Classes are starting this fall!

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Staycationing in Maine

 Posted by at 8:26 am
Jul 152011
 

During the week of July17-22 I will be doing some “staycationing” and will be out of reach  as I make occasional  day trips to some areas with limited cell phone coverage… I will be checking messages and email, but some patience will bein order if you are trying to reach me. If you need immediate assistance, call Neil or Patsy at the office (207 564-8073).

I’ll be consulting “50 Great New England Family Fishing Vacations,” written by friend and colleague Sheila Grant. Sheila’s book is obviously about where to fish, but it is also about great places to camp, family-friendly cabins, resorts and hotels, where to hike, bike, watch wildlife, go whale watching, go horseback riding, visit a zoo or museum or historic landmark, play golf, have a kid-friendly and affordable meal, find unique shopping, and more. If you’re staycationing or visiting the area you might want to take a look too! Check it out on Facebook.

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New Class for Fall…

 Posted by at 5:51 am
Jul 152011
 

I know you don’t want to think about fall… and back to school… but you might enjoy hearing about a new class I’ll be offering in conjunction with the Pisctaquis Valley Adult Education Cooperative. Not all the details (date, place, etc.) are available but the fundamentals are.  Designed for non-profit organizations and small businesses, this program will be based on the theory that the best advertising is often free!

No News Is Not Good News—Media relations for nonprofessionals

You may be making news, but is it news if nobody knows about it? This class will explore the basics of “getting the word out” through approaches that work for small businesses and non-profit organizations Participants will learn the how’s and why’s of getting a story in print or on television and take home samples of formats as well as a number of tip for maximizing their business or organization’s exposure in the press.

Check back here for details–probably in three or four weeks–or visit the PVAEC website for additional information.

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Time to Lower the Price?

 Posted by at 7:41 am
Jul 132011
 

We’ve had our property on the market for a while and there’s been very little interest. How long should we wait before reducing the price?

Tough question, and maybe not the correct one to be asking. The first question I’d ask is whether or not your property is priced properly–at or near market value. Assuming it is, I’d look at recent sales activity in your town/market. One way to do this is to calculate what’s called an “absorption rate.”

Let’s say there are currently 75 residential properties on the market  and in the past six months there have been 26 sales… statistically speaking there is a 1.44 year supply of inventory.  So if you’re priced correctly and your property has been on the market for a couple of weeks… well, calm down. In that situation, unless we get ahead of the current 75 listings, it could take a year and half for your property to sell.

Reducing the price is only one of the ways to get ahead of everybody.  There’s a lot of emphasis on price these days, and the tempting conclusion is to think the price sells the property. What sells the property is locating a  ready, willing, and able buyer. So the real question we need to ask is “how are we going to find a buyer?” Part of that consideration is “are we priced too high to attract a buyer?” If you’re close to market/appraised value, the answer is “probably not,” so sit tight.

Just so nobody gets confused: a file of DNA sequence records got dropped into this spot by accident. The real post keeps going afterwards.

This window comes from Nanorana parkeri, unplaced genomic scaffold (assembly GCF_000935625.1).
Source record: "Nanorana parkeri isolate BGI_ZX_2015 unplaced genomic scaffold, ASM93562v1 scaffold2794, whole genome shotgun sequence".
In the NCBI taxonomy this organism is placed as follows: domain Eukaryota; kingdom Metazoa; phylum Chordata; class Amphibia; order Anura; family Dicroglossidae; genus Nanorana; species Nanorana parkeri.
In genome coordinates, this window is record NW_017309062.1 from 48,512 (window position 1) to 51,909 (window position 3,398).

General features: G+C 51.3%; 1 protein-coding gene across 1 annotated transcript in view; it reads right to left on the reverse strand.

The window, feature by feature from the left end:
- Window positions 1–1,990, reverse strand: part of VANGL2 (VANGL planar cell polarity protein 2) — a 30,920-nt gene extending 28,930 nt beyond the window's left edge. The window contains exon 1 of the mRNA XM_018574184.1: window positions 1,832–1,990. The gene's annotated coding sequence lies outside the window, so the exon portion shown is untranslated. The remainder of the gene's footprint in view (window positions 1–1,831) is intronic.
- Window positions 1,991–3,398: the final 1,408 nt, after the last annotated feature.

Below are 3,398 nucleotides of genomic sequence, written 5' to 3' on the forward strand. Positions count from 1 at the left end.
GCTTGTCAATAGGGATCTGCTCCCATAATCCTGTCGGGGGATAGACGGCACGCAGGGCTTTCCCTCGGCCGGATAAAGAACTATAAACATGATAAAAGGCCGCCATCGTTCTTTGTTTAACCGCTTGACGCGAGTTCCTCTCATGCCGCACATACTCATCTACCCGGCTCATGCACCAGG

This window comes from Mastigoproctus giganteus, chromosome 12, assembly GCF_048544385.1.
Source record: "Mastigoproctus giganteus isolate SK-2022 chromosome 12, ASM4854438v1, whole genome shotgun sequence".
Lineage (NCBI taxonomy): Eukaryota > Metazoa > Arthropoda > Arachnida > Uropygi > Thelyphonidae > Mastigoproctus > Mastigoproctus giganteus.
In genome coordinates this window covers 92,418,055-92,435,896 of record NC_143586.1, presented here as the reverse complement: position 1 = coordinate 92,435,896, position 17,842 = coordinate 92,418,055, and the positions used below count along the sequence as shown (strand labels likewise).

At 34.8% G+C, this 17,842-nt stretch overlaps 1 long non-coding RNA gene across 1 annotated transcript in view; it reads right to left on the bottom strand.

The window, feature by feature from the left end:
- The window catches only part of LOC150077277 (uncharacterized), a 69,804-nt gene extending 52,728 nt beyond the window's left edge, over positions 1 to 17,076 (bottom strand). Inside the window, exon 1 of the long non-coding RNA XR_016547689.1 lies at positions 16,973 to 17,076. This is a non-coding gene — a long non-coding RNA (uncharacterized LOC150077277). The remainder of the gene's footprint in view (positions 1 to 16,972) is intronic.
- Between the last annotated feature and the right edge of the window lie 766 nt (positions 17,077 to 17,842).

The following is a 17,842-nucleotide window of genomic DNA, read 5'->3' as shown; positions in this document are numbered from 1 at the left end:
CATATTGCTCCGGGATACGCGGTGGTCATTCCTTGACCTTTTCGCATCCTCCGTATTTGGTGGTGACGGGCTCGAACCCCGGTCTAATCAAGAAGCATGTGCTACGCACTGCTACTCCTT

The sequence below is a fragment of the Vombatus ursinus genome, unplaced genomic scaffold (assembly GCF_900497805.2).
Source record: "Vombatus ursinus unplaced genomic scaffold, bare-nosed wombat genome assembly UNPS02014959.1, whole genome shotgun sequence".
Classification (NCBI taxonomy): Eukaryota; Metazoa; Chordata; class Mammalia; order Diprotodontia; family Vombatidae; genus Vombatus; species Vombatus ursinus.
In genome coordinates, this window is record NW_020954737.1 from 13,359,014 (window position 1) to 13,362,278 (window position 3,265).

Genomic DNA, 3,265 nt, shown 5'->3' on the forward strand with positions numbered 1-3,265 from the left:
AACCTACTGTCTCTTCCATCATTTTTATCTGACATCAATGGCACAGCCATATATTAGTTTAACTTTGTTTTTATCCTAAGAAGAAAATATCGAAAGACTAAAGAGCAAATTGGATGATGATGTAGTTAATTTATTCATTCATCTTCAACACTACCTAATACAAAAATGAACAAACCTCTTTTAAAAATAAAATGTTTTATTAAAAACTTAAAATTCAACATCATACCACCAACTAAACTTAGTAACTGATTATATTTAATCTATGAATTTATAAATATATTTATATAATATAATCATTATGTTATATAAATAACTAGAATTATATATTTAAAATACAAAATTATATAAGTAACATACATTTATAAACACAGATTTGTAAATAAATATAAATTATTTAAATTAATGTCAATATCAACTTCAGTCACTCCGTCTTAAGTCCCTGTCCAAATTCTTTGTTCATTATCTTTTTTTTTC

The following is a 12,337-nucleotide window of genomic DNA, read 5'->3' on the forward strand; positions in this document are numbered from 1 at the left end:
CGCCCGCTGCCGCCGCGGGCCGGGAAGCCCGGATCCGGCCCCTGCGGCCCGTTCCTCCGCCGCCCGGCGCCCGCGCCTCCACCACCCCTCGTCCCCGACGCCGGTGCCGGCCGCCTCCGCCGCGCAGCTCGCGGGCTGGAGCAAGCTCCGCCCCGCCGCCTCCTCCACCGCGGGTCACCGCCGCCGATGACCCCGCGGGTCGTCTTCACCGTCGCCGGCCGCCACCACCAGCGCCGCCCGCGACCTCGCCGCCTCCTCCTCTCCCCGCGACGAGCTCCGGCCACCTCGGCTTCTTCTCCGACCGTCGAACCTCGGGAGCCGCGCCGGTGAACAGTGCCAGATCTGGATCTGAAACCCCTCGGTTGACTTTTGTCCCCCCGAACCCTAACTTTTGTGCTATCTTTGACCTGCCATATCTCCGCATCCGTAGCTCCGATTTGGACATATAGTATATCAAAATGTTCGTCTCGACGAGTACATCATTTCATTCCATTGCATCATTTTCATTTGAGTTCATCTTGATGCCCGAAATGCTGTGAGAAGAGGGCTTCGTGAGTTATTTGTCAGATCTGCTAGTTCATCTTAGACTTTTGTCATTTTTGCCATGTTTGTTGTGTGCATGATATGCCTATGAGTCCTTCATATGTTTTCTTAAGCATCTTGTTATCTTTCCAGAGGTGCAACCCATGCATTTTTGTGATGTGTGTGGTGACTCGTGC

(Bear in mind market value can change very quickly and you should be revisiting your price position regularly. And don’t forget that market value is both science and art.)

The exception to this is when a property ends up priced so low a buyer can’t resist it. I remember years ago my mother came from shopping once with a container of “drip” grind coffee. We pointed out that she didn’t have that kind of coffee maker and she replied, “But it was so cheap I couldn’t resist it!” That’s an example of price “creating” a buyer. 

So price may “create” a buyer. But you still have to ask yourself “How many buyers can I create by reducing to an irresistable price?” Remember that if you only consider price you are competing with foreclosures… and that IF you can create a buyer with an amazingly low price that buyer STILL needs to either have the money or the ability to borrow it. I have a couple of low priced properties that generate frequent calls. Most of the calls start with “will the owner finance?” Guess we didn’t create a buyer after all–or at least not a qualified one. Would you be surprised to learn that another question is “Is that price negotiable?”

If you make it all about price… it will be all about price! Sell your property, not your price.

 

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Bugs in the Well?

 Posted by at 9:38 am
Jul 072011
 

Buyers who are purchasing a home or camp with well water are wise to make their purchase contingent on a satisfactory water test. There are, of course, various types of tests for different substances. The most common problem we see with these tests is the presence of bacteria–particularly in systems that have been idle (such as camps) for sometime.

Even if you aren’t considering selling your property, an occasional water test is a good idea. You’ll find some easy to understand information at the University Maine Cooperative Extension website–you can download two brochures for free. One will explain the testing process–this can be a “do it yourself” project. The other will explain the process used for disinfecting your well if bacteria is found. The direct links to the well information are:

How to test your well.

How to treat your well.


“Disclaimer” — One of my volunteer positions is president of the executive committee for the Piscataquis County Extension. Even so, I can say with some objectivity that your local extension office is a great resource… as is extension in general. In fact, that’s one reason I agreed to accept the positon. If you’re thinking about moving to a new area, visit the chamber of commerce and the extension office. There’s lots to learn!